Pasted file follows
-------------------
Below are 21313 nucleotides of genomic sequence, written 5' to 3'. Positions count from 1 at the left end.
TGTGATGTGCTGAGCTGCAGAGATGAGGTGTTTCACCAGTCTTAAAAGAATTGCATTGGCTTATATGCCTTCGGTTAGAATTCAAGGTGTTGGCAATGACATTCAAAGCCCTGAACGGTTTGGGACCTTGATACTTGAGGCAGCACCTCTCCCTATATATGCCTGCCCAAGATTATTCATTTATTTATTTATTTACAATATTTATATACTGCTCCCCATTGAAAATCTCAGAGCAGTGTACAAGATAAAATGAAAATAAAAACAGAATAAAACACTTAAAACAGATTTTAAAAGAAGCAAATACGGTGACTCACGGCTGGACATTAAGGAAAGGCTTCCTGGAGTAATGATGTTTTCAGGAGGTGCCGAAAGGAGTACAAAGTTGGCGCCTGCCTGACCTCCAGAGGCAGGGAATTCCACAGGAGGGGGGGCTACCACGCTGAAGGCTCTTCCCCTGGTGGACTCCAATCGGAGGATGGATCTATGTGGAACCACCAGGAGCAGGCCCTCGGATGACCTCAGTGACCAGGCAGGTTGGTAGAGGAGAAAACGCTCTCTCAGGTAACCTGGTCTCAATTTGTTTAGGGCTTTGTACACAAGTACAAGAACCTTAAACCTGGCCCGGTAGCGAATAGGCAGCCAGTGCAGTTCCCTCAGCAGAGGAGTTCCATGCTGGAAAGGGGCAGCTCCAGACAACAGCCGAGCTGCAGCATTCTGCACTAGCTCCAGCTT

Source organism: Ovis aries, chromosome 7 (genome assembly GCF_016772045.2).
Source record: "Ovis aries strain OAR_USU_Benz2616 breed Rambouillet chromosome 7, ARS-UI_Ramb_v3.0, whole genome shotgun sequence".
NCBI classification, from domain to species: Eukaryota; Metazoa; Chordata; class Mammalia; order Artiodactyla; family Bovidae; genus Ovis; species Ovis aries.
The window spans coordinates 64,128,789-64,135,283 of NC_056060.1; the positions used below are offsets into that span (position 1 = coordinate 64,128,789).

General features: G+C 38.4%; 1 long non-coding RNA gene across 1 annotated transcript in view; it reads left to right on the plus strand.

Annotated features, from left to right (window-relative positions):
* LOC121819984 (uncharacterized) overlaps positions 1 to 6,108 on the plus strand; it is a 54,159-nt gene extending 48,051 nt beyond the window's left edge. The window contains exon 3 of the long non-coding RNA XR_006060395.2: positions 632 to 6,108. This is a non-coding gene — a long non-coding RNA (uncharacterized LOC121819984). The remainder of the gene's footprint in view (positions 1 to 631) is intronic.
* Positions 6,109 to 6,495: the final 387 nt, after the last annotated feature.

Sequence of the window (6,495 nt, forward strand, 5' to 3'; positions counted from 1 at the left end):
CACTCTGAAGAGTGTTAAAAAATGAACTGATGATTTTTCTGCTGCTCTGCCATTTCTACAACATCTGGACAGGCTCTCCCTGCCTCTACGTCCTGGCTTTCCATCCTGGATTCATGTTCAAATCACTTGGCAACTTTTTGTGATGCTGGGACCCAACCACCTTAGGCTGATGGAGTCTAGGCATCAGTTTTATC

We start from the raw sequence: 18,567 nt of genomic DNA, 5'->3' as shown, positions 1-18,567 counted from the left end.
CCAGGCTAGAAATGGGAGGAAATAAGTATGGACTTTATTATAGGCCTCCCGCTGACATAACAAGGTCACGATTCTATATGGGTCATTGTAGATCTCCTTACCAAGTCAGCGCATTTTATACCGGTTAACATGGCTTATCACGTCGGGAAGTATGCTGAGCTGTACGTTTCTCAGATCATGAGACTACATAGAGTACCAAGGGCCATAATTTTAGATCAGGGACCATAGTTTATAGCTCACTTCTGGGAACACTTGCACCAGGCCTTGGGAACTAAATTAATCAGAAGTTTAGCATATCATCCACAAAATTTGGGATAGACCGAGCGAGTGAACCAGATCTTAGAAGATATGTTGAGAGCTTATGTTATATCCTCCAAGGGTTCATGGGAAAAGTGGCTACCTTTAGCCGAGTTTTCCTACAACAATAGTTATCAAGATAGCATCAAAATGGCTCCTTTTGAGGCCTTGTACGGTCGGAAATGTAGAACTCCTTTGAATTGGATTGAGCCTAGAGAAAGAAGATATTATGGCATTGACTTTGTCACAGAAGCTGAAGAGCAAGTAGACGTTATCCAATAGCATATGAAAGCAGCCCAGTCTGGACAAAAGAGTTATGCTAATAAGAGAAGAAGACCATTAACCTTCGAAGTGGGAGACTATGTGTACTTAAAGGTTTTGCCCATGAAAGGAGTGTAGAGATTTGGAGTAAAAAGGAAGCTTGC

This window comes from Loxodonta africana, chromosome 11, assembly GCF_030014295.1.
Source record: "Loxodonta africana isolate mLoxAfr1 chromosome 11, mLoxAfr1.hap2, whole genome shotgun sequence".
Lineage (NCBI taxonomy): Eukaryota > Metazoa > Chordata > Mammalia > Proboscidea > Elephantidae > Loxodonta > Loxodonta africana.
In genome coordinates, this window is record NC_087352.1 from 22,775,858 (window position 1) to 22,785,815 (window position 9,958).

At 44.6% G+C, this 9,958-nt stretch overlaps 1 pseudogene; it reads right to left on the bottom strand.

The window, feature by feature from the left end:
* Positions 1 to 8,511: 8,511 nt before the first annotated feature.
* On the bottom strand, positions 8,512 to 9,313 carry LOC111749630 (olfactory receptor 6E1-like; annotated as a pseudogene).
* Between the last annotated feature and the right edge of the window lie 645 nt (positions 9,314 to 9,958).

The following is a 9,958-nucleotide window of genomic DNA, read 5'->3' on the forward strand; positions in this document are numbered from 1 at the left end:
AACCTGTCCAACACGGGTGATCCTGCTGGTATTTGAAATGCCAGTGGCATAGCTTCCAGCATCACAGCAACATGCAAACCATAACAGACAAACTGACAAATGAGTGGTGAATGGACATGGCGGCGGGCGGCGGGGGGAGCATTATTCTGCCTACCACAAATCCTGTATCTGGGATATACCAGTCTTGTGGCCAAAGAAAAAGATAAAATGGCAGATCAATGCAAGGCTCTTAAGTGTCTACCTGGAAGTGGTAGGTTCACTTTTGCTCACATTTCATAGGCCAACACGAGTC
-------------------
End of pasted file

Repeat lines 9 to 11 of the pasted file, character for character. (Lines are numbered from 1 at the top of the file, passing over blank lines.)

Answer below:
* LOC121819984 (uncharacterized) overlaps positions 1 to 6,108 on the plus strand; it is a 54,159-nt gene extending 48,051 nt beyond the window's left edge. The window contains exon 3 of the long non-coding RNA XR_006060395.2: positions 632 to 6,108. This is a non-coding gene — a long non-coding RNA (uncharacterized LOC121819984). The remainder of the gene's footprint in view (positions 1 to 631) is intronic.
* Positions 6,109 to 6,495: the final 387 nt, after the last annotated feature.

Sequence of the window (6,495 nt, forward strand, 5' to 3'; positions counted from 1 at the left end):